“[SEN-1's] paintings touch on the complex layering of the American experience and reverence for cultural history in the most compelling way… With the world waking up to issues of racial injustice and diversity, this is only the beginning of a very important time in art history”
– Martha Folsom, Galerie d'Orsay Co-Director, Modern Luxury, 2020/21
Galerie d’Orsay presents our Virtual Collectors' Reception & Artist Talk with artist SEN-1 for his work in our show AN URBAN CONVERSATION: PARIS + NEW YORK, currently on view at 33 Newbury St!
SEN-1 is a visionary graffiti artist and New York City native whose art journey began by tagging New York’s number 1 train in the late ‘70s and early ‘80s. Like other artists of the early Hip Hop movement, SEN-1 yearned to represent himself and his community in the face of poverty and oppression.
Though SEN-1 was active during the birth of Hip Hop, his work is really on fire right now. He has just been featured in Modern Luxury’s 2020/2021 national Art Issue as a “visionary shaping the discourse of today.” Boston’s Museum of Fine Art 2020 show Basquiat and the Hip Hop Generation included works by many street artists that SEN-1 worked alongside in NYC. SEN-1’s artworks have been collected by the likes of Michelle Obama in association with her Let's Move organization, Fabolous, and Rita Ora.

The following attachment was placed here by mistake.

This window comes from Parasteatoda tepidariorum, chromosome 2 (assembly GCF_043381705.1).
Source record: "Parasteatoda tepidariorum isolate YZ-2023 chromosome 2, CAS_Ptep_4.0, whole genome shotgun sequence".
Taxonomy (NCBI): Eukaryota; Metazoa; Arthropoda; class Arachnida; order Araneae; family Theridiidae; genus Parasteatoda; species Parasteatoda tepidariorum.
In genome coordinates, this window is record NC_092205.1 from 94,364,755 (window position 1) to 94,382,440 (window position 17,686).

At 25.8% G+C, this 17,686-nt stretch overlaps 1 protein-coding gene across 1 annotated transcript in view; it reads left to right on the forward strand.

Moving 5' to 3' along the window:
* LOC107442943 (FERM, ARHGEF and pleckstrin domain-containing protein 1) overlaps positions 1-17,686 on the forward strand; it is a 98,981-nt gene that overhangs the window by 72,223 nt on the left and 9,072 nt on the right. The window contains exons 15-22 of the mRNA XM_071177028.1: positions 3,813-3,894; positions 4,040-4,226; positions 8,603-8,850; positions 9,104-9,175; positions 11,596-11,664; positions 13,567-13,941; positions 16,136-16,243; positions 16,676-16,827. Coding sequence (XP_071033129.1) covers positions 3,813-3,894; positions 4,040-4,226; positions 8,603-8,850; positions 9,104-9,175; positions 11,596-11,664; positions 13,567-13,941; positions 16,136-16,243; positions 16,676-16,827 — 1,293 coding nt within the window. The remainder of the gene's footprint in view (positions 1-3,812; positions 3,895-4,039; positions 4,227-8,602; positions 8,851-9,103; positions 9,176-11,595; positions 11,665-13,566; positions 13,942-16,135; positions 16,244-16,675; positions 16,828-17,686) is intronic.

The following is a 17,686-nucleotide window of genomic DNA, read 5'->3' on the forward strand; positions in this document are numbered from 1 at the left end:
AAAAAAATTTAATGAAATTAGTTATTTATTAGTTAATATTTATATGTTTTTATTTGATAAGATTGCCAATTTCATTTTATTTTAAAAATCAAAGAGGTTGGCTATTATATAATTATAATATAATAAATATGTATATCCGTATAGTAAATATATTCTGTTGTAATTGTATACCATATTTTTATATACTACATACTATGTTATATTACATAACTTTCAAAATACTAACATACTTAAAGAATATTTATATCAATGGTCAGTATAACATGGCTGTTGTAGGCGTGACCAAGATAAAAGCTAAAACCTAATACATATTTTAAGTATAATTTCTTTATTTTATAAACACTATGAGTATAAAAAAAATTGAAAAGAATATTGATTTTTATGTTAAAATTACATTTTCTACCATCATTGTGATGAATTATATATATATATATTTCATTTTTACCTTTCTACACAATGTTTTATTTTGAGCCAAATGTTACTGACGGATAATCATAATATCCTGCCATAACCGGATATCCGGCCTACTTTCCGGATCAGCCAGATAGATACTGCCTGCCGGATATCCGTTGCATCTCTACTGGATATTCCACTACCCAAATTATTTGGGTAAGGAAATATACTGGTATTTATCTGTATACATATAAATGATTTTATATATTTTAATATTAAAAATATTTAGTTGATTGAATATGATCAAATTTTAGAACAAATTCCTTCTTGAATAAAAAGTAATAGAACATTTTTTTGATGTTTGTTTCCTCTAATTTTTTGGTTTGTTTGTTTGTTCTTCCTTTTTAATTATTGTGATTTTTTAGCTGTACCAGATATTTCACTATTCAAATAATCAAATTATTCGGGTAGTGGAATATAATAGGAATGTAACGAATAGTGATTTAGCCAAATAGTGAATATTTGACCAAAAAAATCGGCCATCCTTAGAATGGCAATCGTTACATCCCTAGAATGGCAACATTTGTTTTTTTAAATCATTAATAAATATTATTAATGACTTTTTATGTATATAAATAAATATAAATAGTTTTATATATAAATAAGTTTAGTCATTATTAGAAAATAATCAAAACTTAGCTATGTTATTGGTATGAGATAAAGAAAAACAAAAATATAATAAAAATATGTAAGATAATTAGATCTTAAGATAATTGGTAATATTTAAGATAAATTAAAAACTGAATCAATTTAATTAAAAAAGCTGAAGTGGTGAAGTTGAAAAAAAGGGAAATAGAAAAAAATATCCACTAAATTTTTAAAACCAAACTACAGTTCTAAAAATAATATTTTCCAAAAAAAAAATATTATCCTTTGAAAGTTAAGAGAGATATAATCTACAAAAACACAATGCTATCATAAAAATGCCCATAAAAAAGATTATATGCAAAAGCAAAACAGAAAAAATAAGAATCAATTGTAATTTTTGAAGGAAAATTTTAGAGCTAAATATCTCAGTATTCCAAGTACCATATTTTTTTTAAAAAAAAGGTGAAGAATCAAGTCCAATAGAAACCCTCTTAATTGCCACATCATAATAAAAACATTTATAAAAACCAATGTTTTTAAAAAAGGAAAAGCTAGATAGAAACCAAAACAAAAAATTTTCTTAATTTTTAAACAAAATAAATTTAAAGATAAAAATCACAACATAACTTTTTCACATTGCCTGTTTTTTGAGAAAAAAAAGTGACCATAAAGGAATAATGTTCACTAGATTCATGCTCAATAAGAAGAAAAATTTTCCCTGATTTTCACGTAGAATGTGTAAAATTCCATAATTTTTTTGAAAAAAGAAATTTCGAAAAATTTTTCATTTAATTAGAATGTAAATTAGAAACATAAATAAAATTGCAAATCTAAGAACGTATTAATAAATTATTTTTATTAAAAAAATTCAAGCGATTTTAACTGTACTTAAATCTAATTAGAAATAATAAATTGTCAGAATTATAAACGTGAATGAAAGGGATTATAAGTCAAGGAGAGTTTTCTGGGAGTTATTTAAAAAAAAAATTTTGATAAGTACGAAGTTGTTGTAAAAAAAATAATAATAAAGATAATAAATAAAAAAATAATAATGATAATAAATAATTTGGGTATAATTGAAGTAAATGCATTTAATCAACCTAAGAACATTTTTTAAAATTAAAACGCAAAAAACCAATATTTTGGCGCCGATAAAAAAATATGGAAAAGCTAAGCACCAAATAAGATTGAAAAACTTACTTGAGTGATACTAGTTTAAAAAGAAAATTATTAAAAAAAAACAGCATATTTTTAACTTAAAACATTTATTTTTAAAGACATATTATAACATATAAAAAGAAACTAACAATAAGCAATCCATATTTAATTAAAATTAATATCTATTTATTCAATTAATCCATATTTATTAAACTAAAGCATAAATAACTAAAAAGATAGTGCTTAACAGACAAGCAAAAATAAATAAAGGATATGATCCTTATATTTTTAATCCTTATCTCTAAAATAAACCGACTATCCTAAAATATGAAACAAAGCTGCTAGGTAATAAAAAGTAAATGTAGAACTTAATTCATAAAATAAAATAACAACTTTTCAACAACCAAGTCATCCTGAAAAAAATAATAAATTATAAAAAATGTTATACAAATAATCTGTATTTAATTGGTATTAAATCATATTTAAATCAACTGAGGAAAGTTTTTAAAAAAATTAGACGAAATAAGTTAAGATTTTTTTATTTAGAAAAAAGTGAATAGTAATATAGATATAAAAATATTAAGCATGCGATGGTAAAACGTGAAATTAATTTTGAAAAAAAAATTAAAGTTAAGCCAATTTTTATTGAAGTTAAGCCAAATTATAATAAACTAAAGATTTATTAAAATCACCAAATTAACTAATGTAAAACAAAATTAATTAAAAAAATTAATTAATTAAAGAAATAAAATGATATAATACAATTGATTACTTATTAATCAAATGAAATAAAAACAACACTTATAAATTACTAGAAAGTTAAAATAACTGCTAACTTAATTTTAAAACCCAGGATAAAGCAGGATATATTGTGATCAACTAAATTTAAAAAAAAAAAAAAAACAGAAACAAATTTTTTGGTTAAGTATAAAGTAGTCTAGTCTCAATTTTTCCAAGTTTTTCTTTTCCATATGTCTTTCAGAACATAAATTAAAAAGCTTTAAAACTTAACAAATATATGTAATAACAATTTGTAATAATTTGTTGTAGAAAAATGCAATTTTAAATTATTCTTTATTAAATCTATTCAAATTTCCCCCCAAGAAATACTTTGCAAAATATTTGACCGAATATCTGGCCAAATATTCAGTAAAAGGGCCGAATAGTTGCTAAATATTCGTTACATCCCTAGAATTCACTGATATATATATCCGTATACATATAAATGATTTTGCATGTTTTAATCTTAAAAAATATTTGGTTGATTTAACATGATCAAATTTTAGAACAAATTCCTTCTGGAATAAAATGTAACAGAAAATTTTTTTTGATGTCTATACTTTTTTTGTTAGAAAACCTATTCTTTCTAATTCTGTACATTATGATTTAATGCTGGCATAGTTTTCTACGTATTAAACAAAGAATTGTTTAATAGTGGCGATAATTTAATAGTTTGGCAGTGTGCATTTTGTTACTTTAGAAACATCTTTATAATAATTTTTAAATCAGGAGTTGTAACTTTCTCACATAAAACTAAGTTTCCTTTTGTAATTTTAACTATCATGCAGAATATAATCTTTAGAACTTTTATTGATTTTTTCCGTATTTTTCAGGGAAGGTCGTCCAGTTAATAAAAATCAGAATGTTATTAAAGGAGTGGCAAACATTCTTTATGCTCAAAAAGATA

Galerie d’Orsay Co-Director Kristine Feeks Hammond remembers, “when iconic jeweler Tiffany & Co. featured cans of spray paint as a backdrop for its jewelry in the windows down the street from our gallery, I knew doors and minds were opening.” It’s evident that the issues SEN-1 has addressed in his art for years are gaining traction and the American people are keyed into that conversation.
We've recorded our inspiring talk with SEN-1 for those unable to attend our live event below.
SEN-1 in An Urban Conversation: Paris + New York Virtual Reception:
An Urban Conversation: Paris + New York is a celebration of the artists, past and present, who are galvanizing cultural dialogues, challenging the standards of aesthetics, and pushing the possibilities of artistic expression.
SEN-1 tells us a major theme of Hip Hop and the street art scene is that if somebody copies or tags over you, you have to “up your game” to stand apart. A similar process happened on a much larger scale in the 20th century between PARIS + NEW YORK. In France, artists like Picasso & Matisse revolutionized art as we knew it, quickly displacing the old guard. In postwar New York, the upstart artists of the downtown arts scene, in turn, replaced their European forebears.
It’s a process that builds up, year after year—exactly the way a wall becomes covered in graffiti.
We hope you will join us in this conversation.